Khrushchev denied and forced to building more economically and not in a kitsch way, like he argued the Stalinist architecture is characterized. He called in 1954 i.e. for less ornaments and more industrial construction in architecture. After Khrushchev lost power in 1964, the rise of the mosaic art started as well. I would argue that here is a very close connection, that mosaics at architecture were a kind of compromise from the post-Khrushchev men in power to the society, especially the so-called nomenclature. In this way new buildings don’t had to be bare, but they were also detached from the architecture in the Stalin era. It seems, that the mosaic art was from this point of view for the Soviet men in power a kind of compromise between different internal fractions. Thus mosaics become an essential part of architectural negotiation in the South Caucasus.
Quite fascination is also the argument by Palavandishvili and Prents, that there is a close connection between Soviet Georgia an Mexico. It is a kind of left folk art bounds together both regions over the globe. I cannot judge this thesis, so I am looking for forward to other reviews and scientific feedback on this catalogue on Georgian Soviet Mosaics.
German Industrial design in the holy land was quite unthinkable after 1945. But since the 1960s designers from Israel and Germany came again in touch. In this short overview I will discuss the relations of the West German Industrial designers to Israel from the 1960s to the 1980s. I will argue, that personal relations were much more important than institutional connections, as one might think.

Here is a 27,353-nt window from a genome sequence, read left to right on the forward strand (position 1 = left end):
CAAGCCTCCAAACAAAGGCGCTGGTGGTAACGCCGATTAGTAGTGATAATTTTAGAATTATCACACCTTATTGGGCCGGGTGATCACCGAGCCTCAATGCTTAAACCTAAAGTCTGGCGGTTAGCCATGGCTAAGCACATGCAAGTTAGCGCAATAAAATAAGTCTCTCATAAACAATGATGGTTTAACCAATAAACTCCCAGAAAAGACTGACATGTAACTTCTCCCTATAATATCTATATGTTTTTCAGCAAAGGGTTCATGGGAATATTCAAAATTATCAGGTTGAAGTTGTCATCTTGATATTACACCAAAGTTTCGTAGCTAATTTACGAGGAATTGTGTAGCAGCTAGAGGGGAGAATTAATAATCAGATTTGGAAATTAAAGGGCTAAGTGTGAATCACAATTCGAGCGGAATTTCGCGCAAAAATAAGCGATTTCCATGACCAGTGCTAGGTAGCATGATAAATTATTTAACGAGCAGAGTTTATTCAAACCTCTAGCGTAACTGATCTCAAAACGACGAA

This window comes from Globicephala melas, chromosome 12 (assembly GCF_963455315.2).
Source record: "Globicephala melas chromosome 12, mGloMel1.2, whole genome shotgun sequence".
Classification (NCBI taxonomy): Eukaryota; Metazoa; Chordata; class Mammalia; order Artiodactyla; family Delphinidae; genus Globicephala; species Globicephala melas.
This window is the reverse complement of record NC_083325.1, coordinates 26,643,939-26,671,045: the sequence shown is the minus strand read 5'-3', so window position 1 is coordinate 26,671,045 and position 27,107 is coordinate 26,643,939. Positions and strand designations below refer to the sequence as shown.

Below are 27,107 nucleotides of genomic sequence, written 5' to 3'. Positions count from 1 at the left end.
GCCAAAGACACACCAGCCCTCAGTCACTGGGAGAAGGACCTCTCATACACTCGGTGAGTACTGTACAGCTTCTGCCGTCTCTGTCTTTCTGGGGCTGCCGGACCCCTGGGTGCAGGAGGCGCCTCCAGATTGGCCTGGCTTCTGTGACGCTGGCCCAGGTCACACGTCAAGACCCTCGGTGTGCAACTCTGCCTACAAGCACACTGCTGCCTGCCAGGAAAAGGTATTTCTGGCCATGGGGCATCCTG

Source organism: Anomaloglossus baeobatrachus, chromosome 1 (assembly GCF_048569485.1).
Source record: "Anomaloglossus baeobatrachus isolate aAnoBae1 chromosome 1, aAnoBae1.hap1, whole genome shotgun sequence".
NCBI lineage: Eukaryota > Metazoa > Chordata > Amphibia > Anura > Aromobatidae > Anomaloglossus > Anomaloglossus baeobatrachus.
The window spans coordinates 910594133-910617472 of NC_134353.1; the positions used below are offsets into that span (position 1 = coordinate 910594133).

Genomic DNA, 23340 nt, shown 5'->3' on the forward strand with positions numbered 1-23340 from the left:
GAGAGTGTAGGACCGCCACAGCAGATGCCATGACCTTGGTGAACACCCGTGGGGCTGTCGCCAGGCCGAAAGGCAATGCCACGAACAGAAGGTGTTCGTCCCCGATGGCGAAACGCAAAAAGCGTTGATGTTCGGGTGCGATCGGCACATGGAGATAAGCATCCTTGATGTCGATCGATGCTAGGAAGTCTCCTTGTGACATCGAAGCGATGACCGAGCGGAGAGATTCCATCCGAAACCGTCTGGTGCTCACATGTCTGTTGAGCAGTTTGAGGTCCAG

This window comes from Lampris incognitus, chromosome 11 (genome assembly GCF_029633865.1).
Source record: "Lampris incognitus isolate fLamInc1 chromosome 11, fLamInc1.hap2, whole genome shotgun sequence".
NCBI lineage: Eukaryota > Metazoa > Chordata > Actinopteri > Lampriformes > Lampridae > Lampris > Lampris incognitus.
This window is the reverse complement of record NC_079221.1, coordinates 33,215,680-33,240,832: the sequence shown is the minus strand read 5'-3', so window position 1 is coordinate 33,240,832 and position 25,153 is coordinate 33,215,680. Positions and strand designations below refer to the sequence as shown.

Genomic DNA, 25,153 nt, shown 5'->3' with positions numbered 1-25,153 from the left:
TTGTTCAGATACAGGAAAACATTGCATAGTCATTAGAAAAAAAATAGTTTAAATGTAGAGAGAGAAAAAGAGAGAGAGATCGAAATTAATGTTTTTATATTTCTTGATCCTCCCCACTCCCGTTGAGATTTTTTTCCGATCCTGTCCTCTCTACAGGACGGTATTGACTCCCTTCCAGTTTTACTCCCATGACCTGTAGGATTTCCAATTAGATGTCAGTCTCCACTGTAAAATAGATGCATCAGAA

The beginning of the diplomatic relations between Israel and the FRG in the year 1965 was a kind of a breakthrough. After the Shoah relation with Germany, as the country of the enemy, was a controversial topic in the Israeli society. With the first steps of the Reparations Agreement from 1952, Adenauer and Ben Gurion laid the basics for diplomatic relations in the future. They came thirteen years later by a diplomatic agreement between Bonn and Tel Aviv. With this it became easier for privates or economical connections between West Germany and Israel. It is also important to mention that East German design was hardly unknown, because the GDR had no connections to Israel. East Berlin supported the so-called PLO, like the USSR and other countries from the Eastern Block did, and had no diplomatic relations to Tel Aviv.
Industrial Design was far away from being the post important point at the cultural or economical relations between the two countries. But anyhow, in the 1960s the design connections started growing. They are an interesting point for a transnational design history to study, how the relation between two states came in touch. I will show in the following two parts, that the relationship between these two countries was more based on personal than on institutional connections.
First a lot of West German politicians, industrialists, and designers in the 1960s were very much interested in a connection. Looking into the historical sources, the national socialism, the Shoah or the Second World War, were neither not used as a references nor even mentioned. The Germans as well as the Israelis were much more interested in a design exchange of ideas and goods, bounded with an economical connection. Even after Israel became a member of the International Council of Industrial Design Societies in 1969, the industrial designers of both countries came regularly together.